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Blue is a Nobel colour

By , 17 October 2014

Blue LEDs shine light onto a wall

The Nobel Prize in Physics was awarded for the invention of blue LED lights.
Image: Wikimedia.org/Alexofdodd CC-3.0-BY-SA

What will make our future brighter? For thousands of years our lives have been lit by the Sun, by stars, by fire. Electricity brought new types of lights, ones we can summon at the flick of a switch.

Not all lights were created equal. Some lights use more energy than others to create a glow. Incandescent globes shine white hot, wasting a lot of electricity as heat. Fluorescent lights use much less electricity, but better still are light emitting diodes, or LEDs.

LEDs are responsible for the light behind lots of computer screens, smartphones and other devices. They are very efficient, creating a lot of light for only a small amount of electricity. The Nobel Prize in Physics this year was awarded for the invention of blue LEDs to Isamu Akasaki and Hiroshi Amano, both from Japan, as well as Shuji Nakamura, from the United States.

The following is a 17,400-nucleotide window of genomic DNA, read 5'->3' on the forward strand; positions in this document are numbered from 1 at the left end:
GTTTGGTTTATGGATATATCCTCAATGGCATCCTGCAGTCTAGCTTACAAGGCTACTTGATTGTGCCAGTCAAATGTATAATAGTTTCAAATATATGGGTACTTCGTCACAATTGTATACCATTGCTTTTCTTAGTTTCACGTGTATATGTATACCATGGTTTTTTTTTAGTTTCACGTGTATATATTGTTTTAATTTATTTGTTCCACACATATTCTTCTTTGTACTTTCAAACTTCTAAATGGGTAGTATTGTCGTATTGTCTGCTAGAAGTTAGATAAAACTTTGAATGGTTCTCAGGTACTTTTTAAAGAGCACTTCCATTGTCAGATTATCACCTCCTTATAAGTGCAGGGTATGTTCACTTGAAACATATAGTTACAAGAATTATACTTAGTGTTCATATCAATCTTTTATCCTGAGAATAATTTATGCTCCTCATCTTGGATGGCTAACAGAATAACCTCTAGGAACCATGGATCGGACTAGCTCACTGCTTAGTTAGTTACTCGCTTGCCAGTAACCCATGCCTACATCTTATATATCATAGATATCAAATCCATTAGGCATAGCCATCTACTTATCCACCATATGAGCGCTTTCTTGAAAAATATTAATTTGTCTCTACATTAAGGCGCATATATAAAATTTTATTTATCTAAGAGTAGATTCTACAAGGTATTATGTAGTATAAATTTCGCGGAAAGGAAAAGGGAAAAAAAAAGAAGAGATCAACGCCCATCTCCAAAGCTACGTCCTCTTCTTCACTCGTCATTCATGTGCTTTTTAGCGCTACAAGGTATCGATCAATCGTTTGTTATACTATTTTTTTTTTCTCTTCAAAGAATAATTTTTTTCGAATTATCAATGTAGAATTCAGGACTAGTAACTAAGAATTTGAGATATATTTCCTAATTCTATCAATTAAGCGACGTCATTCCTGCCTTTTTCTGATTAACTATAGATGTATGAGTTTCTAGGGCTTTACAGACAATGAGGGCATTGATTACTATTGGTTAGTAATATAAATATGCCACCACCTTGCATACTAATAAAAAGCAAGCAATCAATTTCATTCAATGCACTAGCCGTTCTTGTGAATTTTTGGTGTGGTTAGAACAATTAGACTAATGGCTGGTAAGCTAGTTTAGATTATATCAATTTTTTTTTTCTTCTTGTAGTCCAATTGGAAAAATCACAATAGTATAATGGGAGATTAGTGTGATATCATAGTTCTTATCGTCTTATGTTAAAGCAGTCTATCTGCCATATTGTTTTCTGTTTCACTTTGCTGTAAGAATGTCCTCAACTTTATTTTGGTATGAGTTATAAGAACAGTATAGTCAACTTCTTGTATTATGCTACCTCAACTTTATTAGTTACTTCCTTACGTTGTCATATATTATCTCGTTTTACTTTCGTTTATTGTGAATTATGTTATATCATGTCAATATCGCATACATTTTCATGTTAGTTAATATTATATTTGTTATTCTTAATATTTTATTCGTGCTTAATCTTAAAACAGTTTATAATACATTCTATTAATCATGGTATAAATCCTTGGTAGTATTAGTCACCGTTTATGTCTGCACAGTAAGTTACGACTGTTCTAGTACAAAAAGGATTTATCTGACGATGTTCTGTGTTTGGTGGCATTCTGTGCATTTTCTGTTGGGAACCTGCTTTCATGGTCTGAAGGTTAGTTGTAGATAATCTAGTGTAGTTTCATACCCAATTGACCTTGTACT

Why blue? For 30 years, blue LEDs were the missing part of the puzzle. After red LEDs were invented, green ones soon followed. But blue was tricky, and without blue, we couldn’t make white light. White is made from the three primary colours of light – red, blue and green.

Eventually, scientists cracked the problem and created blue LEDs. They did it by growing crystals of a chemical called gallium nitride. That was made only 20 years ago, but already blue LEDs have become part of the devices many of us use each day.

The best thing about bright LEDs is that they need so little electricity to run. That makes it easy for them to be powered by solar energy. Cheap solar panel torches can give light to the 1.5 billion people in the world who live without access to an electricity grid. It can allow them to read, cook,  work and walk around safely after dark.

Many of us take light for granted. How many lights surround you right now? About a quarter of the world’s electricity is used to make light. If we switched to low-energy LEDs, we could make a real difference to the environment. Now that’s a brighter future.

More information

The Nobel Prize in Physics 2014.

This article first appeared in Science by Email. Get your free weekly science news by subscribing here.

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